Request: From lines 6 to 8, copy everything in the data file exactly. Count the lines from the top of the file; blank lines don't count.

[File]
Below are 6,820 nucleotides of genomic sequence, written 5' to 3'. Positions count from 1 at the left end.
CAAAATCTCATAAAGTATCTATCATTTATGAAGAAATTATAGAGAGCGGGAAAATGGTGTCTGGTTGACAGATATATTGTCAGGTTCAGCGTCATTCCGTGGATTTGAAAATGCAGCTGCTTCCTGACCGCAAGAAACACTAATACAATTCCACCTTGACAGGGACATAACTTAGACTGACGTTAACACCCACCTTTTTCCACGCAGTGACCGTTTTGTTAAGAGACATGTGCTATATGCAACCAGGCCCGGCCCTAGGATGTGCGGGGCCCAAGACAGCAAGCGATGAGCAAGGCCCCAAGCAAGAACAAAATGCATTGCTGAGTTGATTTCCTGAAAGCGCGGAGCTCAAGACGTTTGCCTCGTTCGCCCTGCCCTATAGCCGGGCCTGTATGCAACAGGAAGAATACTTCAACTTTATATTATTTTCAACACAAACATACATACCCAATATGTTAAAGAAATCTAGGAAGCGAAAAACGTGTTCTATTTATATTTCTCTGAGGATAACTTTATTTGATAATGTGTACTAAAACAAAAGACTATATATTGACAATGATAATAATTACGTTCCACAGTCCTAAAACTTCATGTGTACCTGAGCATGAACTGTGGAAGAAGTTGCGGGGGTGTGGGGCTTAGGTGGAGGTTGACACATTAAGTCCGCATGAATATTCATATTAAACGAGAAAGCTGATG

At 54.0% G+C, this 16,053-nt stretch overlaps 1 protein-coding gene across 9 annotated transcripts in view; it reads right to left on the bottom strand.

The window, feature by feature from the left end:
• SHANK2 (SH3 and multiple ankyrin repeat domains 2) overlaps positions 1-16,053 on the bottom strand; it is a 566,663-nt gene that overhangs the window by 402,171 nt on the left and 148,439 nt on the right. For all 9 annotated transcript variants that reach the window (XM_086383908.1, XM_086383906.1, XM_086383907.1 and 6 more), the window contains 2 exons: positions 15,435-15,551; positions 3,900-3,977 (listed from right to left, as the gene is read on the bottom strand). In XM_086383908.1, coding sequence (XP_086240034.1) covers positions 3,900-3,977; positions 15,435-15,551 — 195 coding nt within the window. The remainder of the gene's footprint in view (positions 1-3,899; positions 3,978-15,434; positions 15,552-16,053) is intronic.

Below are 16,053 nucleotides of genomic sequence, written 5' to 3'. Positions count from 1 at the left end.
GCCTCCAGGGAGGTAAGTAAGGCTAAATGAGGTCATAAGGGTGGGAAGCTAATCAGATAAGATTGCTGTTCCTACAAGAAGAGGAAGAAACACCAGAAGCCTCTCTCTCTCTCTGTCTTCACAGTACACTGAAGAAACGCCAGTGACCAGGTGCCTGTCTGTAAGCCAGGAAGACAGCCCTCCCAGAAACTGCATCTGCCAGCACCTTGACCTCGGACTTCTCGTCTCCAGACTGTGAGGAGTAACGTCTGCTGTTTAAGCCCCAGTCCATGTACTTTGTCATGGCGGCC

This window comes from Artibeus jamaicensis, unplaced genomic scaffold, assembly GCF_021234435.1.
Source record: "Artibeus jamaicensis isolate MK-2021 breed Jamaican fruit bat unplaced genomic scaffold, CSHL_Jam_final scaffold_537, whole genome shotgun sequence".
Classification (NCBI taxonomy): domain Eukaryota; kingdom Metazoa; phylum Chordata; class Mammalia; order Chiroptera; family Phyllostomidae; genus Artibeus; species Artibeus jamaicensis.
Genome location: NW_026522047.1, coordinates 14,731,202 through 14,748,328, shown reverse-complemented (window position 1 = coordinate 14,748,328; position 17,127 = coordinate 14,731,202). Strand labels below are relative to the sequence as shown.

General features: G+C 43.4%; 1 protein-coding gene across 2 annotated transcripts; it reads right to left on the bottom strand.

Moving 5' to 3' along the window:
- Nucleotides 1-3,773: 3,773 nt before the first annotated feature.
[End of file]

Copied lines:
Below are 16,053 nucleotides of genomic sequence, written 5' to 3'. Positions count from 1 at the left end.
GCCTCCAGGGAGGTAAGTAAGGCTAAATGAGGTCATAAGGGTGGGAAGCTAATCAGATAAGATTGCTGTTCCTACAAGAAGAGGAAGAAACACCAGAAGCCTCTCTCTCTCTCTGTCTTCACAGTACACTGAAGAAACGCCAGTGACCAGGTGCCTGTCTGTAAGCCAGGAAGACAGCCCTCCCAGAAACTGCATCTGCCAGCACCTTGACCTCGGACTTCTCGTCTCCAGACTGTGAGGAGTAACGTCTGCTGTTTAAGCCCCAGTCCATGTACTTTGTCATGGCGGCC

This window comes from Artibeus jamaicensis, unplaced genomic scaffold, assembly GCF_021234435.1.